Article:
I did so well with my education that eventually I made it to University – all paid for by beloved Royal Air Force. Could this go on? I hoped it would. I was experiencing a new way of life; a life that I could not even begin to imagine a few short years ago. And how did it start? Well, it started with one other human being, as all great stories start.
I had been in the Air Force for exactly eight months. I was getting nowhere fast until that day. It was a Friday, the seventh of December. I wasn’t going off for the weekend like most of the others and had decided to get myself fixed up with a good book from the library which was in the education block and then read my book, stopping for meals as and when they became available. That was the plan, but like all plans, they get altered and this one altered my life, totally.
As I went into the education block, it reminded me of school – you remember? The smell of polish on the floors, of books, other children, the lead in the pencils, all the very distinct smells. I went across the large entrance hall to a door marked ‘Library’ and opened it. The room was well-lit and very quiet. I didn’t think there was anyone working there. I surveyed the vast amount of books and wondered exactly what I should get.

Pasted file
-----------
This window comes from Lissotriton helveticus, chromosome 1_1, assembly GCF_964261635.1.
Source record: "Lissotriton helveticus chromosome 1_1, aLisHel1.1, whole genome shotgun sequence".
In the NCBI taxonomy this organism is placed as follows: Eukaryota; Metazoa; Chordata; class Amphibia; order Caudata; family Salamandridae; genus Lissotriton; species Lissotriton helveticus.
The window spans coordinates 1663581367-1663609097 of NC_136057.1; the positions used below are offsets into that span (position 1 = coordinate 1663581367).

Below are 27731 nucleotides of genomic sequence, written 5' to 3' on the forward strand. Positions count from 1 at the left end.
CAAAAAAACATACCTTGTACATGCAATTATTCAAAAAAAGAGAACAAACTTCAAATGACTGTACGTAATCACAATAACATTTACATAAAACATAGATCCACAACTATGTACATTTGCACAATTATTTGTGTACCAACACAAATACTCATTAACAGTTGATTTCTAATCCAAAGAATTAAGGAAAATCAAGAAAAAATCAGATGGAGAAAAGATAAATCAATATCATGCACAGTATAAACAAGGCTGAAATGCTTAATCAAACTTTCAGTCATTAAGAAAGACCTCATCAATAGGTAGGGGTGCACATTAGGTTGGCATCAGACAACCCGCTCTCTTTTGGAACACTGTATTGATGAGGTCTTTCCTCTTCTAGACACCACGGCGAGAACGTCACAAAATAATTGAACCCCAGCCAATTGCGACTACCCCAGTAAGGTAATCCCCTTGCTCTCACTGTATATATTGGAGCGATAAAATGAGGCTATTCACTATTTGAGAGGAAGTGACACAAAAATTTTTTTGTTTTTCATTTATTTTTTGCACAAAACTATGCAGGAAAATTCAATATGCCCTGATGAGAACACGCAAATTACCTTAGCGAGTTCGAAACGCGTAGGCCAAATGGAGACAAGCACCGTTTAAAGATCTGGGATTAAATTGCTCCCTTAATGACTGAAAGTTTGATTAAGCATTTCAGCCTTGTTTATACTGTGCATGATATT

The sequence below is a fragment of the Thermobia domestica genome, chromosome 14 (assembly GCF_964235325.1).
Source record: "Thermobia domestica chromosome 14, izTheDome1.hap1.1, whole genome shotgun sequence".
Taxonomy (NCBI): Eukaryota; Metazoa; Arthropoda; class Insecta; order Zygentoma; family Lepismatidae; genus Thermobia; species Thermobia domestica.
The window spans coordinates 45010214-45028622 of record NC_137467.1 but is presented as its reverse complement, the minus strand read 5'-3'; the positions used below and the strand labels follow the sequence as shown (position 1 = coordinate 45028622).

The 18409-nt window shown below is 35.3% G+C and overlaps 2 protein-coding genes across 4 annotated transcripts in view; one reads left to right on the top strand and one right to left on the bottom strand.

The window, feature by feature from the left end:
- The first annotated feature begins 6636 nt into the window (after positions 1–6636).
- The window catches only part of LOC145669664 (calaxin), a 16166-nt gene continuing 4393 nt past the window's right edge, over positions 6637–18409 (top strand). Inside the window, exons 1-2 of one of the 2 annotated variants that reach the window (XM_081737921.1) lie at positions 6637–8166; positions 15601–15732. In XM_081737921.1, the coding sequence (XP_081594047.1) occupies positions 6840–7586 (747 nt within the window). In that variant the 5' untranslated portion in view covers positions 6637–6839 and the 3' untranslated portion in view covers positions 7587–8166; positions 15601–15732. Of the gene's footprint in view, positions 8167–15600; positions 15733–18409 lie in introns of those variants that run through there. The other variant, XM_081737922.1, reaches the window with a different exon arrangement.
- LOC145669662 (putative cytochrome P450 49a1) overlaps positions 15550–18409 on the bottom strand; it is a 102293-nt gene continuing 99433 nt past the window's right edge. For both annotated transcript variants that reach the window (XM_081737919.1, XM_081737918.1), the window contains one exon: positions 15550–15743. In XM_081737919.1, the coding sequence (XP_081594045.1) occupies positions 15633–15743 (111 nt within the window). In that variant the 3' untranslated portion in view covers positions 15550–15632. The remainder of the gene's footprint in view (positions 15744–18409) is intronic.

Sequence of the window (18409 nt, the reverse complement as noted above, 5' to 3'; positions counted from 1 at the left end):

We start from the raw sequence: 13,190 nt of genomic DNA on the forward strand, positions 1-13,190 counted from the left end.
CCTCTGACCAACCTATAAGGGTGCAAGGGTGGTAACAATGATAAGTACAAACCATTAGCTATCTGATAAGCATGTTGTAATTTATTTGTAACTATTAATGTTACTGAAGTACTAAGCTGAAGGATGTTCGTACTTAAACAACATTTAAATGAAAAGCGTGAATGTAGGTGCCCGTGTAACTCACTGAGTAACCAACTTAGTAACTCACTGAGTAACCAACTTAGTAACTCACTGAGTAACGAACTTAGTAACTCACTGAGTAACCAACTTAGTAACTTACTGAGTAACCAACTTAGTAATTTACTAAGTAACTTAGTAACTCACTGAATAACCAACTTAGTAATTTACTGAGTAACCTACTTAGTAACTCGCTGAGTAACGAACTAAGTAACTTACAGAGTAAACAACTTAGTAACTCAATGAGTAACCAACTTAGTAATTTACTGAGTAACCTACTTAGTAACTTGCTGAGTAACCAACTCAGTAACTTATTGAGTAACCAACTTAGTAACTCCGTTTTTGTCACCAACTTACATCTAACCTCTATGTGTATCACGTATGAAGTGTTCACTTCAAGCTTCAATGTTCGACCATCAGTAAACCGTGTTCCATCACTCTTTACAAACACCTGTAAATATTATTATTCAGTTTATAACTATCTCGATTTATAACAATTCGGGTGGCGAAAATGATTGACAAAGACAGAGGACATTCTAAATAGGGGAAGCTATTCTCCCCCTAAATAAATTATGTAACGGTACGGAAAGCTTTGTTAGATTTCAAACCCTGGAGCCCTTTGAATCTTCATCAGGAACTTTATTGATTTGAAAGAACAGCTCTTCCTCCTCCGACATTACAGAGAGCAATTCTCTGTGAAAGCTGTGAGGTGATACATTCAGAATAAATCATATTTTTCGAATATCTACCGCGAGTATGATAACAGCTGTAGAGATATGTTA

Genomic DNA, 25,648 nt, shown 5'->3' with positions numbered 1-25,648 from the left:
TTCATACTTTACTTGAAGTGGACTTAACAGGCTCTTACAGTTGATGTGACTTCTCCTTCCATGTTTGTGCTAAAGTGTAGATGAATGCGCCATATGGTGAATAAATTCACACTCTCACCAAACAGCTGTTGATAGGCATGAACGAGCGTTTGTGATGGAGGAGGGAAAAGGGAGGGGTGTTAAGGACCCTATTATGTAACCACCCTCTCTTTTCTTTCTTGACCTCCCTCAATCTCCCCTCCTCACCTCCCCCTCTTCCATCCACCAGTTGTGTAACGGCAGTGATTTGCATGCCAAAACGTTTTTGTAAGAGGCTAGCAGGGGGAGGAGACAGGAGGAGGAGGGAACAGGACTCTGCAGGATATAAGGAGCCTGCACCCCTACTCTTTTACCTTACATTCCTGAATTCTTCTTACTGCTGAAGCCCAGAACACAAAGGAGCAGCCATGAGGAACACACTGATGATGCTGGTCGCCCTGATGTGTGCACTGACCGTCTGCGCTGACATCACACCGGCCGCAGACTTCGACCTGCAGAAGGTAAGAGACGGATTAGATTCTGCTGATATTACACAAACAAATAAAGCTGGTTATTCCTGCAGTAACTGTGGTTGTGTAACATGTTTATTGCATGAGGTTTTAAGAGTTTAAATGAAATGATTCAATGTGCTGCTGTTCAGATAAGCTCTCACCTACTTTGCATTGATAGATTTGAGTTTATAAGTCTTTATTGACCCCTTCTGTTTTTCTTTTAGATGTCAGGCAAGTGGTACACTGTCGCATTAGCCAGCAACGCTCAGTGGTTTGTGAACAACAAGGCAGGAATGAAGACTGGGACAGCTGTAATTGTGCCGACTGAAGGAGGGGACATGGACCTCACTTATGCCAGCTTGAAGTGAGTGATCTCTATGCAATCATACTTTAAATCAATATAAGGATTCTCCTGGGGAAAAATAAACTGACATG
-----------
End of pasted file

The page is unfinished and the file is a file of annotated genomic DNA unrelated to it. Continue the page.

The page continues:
As I stood looking, there was a movement underneath the desk. The first thing that materialised was this wonderful head of dark hair. It looked natural to me, but then I am no expert – well, I wasn’t then. As I waited, the face of a girl came up, followed by a body that the uniform definitely did not enhance.
“Hello,” she said. “You look lost. Can I help you?”
I swallowed hard. She was beautiful. I felt as though I couldn’t breathe. “Yes please,” I managed to get out. “I am looking for something to read over the weekend.”
“What exactly are you looking for? Crime? Adventure? Autobiography?”
“I really don’t know. Adventure, I suppose that would do.”
“Well now,” she replied. “We have a new book in. It is a really interesting, moving book. It takes place in a large hospital. It has adventure in Egypt and it also has the future and the past as its third composite. It is called ‘Hawksbury’. It is a trilogy, so it should keep you busy.”
“Yes, that sounds great. I will have that please,” I replied.
“Have a seat; I will go and get them for you. Oh, you wouldn’t like a cup of tea, would you? I have just made some and there is plenty in the pot.”